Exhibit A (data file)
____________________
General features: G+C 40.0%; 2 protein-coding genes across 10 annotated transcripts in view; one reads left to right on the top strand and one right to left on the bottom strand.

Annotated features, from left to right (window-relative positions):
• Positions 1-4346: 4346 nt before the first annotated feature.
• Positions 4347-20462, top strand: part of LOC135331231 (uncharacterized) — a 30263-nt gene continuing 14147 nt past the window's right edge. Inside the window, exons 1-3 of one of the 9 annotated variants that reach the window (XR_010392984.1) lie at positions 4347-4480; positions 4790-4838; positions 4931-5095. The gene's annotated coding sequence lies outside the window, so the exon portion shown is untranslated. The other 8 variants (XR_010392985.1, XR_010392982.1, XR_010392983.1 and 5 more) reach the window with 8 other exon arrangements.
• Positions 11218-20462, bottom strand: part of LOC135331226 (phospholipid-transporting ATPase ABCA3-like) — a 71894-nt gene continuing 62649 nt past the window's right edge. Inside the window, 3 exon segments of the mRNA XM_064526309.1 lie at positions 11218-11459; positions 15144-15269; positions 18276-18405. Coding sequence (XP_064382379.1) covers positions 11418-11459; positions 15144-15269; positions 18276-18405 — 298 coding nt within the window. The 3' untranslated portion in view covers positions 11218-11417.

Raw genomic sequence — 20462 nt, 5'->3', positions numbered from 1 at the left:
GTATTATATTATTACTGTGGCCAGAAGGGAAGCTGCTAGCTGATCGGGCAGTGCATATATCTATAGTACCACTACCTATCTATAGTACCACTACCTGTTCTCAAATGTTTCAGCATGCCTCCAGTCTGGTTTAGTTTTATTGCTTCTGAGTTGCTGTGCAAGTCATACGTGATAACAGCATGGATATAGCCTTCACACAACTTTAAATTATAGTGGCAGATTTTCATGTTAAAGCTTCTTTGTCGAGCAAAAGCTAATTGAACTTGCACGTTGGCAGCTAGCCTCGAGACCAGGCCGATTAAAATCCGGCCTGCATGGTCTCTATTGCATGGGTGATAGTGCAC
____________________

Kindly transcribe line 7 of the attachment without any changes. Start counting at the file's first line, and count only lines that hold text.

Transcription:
GTATTATATTATTACTGTGGCCAGAAGGGAAGCTGCTAGCTGATCGGGCAGTGCATATATCTATAGTACCACTACCTATCTATAGTACCACTACCTGTTCTCAAATGTTTCAGCATGCCTCCAGTCTGGTTTAGTTTTATTGCTTCTGAGTTGCTGTGCAAGTCATACGTGATAACAGCATGGATATAGCCTTCACACAACTTTAAATTATAGTGGCAGATTTTCATGTTAAAGCTTCTTTGTCGAGCAAAAGCTAATTGAACTTGCACGTTGGCAGCTAGCCTCGAGACCAGGCCGATTAAAATCCGGCCTGCATGGTCTCTATTGCATGGGTGATAGTGCAC